How We Spend Our Days is How We Spend Our Lives

How we spend our days is how we spend our lives. The decisions and choices we make create the structure on which we build our existence. As I start to pull myself together and try to determine what shape I want my life to take, I have begun to notice how much our decisions are influenced by external forces, particularly as a young woman in today’s society.

A very close friend of mine recently made the decision to grow out her leg hair. When I say recently what I really mean is that all through winter this friend had grown her hair in silence, and it wasn’t until recently that she felt comfortable enough to reveal the result of these months of growth. When the ‘big reveal’ came I was unsurprised. It was definitely not a bare leg I was presented with, but the hair was soft and fine, and it had been so long since I’d seen hair on a woman’s leg that more than anything I felt a surge of pride for my friend. I am very much of the opinion that people should have a right to do whatever they want with their bodies. Want to pierce your nose? Dye your hair green? Tattoo a Simpson’s meme on your arm? Go for it, as long as the end result makes you happy when you look in the mirror. That’s not to say I’m not judgmental, I think all humans inherently are, but when I feel myself judging someone on their appearance I try to take a step back and realise that I have no control over anyone else’s body, and nor am I entitled to an opinion on the way someone else lives their life. I guess attempting to live my life with this mentality has made me forget that not everyone conforms to this belief, and that, like I said, humans are inherently judgmental creatures.

So, when my friend decided to reveal her natural legs to some male friends and was not met with enthusiasm or excitement, rather with hesitation and confusion (and in some cases down-right disgust) I was legitimately taken aback. The reactions ranged from “I just don’t understand why” to “I don’t find it attractive”. At first, I felt saddened by the realisation that in our society we are conditioned to see the world in a certain way. In the world we live in, female body hair is so stigmatised that even in commercials for hair removal, women are shaving already hairless legs. A friend who was, at first, shocked by the hair growth found himself frustrated by his own reaction. Initially remarking his distaste at her leg hair, he listened thoughtfully to our friend’s logical reasoning behind growing it out, and later found himself questioning why it was that the idea of a woman with leg hair bothered him so much to begin with. It’s no wonder that men struggle with the idea of women having body hair when, basically from birth, they are given this false idea of what a woman should be. However, my shock quickly turned to anger. Why is it that our behaviour and our lives are dictated by the opinions of others? Why is it that my friend had to feel ashamed and embarrassed of something that is a natural part of her anatomy?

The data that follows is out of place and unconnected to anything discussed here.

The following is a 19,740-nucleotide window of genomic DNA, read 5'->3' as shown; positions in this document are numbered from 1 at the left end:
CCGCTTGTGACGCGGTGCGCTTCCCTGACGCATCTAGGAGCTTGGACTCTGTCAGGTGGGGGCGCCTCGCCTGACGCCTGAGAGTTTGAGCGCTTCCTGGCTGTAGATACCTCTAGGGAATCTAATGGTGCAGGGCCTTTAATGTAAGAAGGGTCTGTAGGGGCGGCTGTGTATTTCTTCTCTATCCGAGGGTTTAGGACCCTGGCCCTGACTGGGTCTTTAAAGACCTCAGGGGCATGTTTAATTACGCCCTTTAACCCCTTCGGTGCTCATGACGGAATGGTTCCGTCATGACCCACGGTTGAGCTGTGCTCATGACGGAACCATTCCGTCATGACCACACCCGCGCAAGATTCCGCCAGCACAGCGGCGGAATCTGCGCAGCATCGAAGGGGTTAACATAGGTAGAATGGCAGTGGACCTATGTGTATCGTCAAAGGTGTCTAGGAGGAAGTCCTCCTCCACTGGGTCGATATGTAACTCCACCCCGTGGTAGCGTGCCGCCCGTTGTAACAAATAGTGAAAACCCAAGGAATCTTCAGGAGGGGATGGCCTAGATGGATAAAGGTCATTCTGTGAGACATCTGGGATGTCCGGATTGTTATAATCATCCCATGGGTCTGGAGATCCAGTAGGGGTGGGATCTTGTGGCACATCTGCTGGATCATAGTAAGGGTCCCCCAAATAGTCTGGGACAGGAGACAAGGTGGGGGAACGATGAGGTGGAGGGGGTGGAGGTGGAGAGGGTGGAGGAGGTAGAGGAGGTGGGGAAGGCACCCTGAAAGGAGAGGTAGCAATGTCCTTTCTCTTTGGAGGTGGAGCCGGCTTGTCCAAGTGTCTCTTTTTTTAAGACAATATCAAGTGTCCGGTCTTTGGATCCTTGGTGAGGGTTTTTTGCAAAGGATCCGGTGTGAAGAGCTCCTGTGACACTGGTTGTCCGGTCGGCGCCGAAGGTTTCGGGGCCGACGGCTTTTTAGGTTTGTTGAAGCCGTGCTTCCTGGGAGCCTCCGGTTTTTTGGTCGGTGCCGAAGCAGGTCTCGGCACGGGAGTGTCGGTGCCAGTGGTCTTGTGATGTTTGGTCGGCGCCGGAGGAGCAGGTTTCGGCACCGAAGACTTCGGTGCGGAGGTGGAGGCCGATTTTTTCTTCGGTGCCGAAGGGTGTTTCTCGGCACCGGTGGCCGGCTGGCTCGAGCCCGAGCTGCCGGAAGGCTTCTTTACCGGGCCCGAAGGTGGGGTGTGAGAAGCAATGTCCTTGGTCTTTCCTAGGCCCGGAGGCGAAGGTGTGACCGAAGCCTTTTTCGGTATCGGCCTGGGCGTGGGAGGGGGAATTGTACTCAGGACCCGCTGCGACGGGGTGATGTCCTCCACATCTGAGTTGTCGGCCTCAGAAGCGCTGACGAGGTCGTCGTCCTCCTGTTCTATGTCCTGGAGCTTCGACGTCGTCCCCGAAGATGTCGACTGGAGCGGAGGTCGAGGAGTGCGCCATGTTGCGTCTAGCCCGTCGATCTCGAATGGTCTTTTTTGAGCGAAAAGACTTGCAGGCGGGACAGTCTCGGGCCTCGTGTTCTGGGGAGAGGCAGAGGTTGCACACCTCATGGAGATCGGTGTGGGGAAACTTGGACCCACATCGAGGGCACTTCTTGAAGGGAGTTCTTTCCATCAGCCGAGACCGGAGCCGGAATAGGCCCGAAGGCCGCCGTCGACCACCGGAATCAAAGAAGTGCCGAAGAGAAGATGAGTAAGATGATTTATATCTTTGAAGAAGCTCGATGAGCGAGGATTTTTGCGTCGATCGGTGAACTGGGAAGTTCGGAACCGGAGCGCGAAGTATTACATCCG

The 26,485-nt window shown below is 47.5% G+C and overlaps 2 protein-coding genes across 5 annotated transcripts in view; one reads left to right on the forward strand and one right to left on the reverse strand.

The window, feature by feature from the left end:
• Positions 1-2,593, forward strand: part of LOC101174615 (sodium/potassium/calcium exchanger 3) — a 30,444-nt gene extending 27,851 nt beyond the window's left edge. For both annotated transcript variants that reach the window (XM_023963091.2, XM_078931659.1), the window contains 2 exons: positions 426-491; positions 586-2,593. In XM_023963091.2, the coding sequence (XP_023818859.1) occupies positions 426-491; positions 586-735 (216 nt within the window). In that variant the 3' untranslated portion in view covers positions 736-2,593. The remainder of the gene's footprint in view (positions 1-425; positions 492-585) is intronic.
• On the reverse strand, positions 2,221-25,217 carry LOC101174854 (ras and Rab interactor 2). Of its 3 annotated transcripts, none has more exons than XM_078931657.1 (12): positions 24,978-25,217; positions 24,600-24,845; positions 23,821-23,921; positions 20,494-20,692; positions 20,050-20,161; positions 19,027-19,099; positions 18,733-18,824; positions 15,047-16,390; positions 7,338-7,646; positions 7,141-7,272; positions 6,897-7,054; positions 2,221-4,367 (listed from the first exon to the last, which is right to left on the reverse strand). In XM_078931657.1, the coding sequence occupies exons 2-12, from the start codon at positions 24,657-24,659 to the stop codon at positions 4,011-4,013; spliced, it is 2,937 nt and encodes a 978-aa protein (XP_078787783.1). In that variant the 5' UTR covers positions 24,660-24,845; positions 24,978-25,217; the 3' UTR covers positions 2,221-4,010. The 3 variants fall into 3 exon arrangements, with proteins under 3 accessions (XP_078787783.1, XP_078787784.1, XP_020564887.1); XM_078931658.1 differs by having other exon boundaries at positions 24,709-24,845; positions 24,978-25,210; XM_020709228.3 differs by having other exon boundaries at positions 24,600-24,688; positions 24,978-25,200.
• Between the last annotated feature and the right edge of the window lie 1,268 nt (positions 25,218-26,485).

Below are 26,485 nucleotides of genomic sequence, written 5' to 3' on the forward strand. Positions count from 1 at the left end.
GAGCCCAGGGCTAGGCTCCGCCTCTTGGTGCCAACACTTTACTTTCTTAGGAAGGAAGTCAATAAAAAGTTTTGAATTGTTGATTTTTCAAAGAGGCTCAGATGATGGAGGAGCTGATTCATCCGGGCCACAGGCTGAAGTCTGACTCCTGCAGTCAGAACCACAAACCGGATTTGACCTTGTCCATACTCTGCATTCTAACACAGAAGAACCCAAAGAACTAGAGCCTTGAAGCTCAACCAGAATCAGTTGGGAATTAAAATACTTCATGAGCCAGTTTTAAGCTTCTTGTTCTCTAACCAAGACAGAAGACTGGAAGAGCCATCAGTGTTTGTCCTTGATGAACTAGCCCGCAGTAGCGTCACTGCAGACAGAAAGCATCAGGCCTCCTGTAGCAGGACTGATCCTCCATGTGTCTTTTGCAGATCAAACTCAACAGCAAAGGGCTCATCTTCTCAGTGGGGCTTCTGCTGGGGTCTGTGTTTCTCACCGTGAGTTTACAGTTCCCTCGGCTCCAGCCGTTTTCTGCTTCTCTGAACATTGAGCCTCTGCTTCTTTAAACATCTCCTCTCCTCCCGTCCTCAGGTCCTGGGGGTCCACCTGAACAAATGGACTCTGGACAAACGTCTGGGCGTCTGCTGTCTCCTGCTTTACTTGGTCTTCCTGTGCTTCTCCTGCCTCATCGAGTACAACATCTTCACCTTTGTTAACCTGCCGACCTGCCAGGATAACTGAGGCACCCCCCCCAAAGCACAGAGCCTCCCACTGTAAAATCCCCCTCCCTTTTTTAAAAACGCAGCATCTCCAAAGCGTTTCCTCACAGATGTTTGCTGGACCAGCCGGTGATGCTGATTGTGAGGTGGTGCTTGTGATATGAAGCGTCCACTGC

Here I come full circle to my point. How we spend our days is how we spend our lives, our decisions and choices are everything. Why is it that we insist on wasting our time and refusing to meet our full potential just to conform to some arbitrary standards set for us by society? Where do these standards and ideals even come from, and why is it that we feel so compelled to follow them? By following this set of societal guidelines that we don’t agree with or even understand, we’re putting ourselves into a box and limiting our creative potential. By conforming to these standards we’re essentially creating a world of lemmings, a place where everything thinks, feels and looks the same. To me, one of the most beautiful and intriguing things about humanity is our agency and our divergence. It’s the fact that all of us are unique, we each have the ability to be something new, something different. I’m not saying that every woman should throw out their razors or burn their bras, but merely hoping to inspire those who don’t seem to fit within the structure of the world created for us to break out, to do that thing that makes you feel good, even if it separates you from the crowd.

Comments

  1. 1

    Sad, Anna, that the same sort of things we were saying – no, screaming – forty, fifty years ago seem to need saying again. But glad that you’re saying them. Good onya!